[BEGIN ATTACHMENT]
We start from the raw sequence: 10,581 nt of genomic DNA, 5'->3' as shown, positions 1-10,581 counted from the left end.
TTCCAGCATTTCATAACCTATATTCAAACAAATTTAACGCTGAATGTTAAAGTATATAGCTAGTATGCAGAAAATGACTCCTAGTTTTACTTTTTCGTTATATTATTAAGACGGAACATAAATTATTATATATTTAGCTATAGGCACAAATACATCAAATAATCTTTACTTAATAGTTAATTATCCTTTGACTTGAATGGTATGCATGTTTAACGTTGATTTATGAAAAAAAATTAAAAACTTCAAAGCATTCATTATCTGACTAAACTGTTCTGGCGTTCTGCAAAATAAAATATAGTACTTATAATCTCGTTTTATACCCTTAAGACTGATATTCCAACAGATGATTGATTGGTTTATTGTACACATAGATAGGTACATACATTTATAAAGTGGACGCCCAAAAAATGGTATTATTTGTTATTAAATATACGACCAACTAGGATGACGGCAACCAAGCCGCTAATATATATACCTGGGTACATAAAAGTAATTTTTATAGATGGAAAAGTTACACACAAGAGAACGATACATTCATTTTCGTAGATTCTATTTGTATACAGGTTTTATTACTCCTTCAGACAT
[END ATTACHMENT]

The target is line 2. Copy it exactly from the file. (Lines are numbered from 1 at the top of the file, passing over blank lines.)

TTCCAGCATTTCATAACCTATATTCAAACAAATTTAACGCTGAATGTTAAAGTATATAGCTAGTATGCAGAAAATGACTCCTAGTTTTACTTTTTCGTTATATTATTAAGACGGAACATAAATTATTATATATTTAGCTATAGGCACAAATACATCAAATAATCTTTACTTAATAGTTAATTATCCTTTGACTTGAATGGTATGCATGTTTAACGTTGATTTATGAAAAAAAATTAAAAACTTCAAAGCATTCATTATCTGACTAAACTGTTCTGGCGTTCTGCAAAATAAAATATAGTACTTATAATCTCGTTTTATACCCTTAAGACTGATATTCCAACAGATGATTGATTGGTTTATTGTACACATAGATAGGTACATACATTTATAAAGTGGACGCCCAAAAAATGGTATTATTTGTTATTAAATATACGACCAACTAGGATGACGGCAACCAAGCCGCTAATATATATACCTGGGTACATAAAAGTAATTTTTATAGATGGAAAAGTTACACACAAGAGAACGATACATTCATTTTCGTAGATTCTATTTGTATACAGGTTTTATTACTCCTTCAGACAT